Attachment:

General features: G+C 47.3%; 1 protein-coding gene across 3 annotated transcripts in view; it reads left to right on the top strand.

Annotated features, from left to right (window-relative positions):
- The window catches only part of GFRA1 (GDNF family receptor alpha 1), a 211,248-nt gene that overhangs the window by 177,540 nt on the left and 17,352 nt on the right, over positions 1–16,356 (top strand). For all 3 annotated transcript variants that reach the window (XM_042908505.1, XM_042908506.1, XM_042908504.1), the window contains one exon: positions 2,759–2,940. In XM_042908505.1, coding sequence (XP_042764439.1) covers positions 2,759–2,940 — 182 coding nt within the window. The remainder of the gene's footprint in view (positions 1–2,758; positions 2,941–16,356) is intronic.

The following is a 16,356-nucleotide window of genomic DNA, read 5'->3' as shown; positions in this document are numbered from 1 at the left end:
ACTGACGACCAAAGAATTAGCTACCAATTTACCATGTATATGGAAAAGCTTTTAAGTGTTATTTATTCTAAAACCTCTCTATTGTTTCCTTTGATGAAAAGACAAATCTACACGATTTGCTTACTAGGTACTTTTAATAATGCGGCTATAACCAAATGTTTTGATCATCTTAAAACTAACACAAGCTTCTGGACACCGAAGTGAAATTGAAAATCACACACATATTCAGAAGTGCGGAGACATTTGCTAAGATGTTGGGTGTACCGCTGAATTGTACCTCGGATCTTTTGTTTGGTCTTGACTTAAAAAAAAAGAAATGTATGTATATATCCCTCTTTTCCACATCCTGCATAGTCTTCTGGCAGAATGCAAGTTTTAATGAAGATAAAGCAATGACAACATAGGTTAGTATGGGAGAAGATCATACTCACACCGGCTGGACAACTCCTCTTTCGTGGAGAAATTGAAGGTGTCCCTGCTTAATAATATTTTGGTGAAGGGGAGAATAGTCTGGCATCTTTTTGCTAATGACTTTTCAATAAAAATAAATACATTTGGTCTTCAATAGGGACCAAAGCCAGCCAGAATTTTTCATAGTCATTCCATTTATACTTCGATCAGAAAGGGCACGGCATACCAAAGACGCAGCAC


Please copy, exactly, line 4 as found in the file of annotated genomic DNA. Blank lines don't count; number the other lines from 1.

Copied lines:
The following is a 16,356-nucleotide window of genomic DNA, read 5'->3' as shown; positions in this document are numbered from 1 at the left end: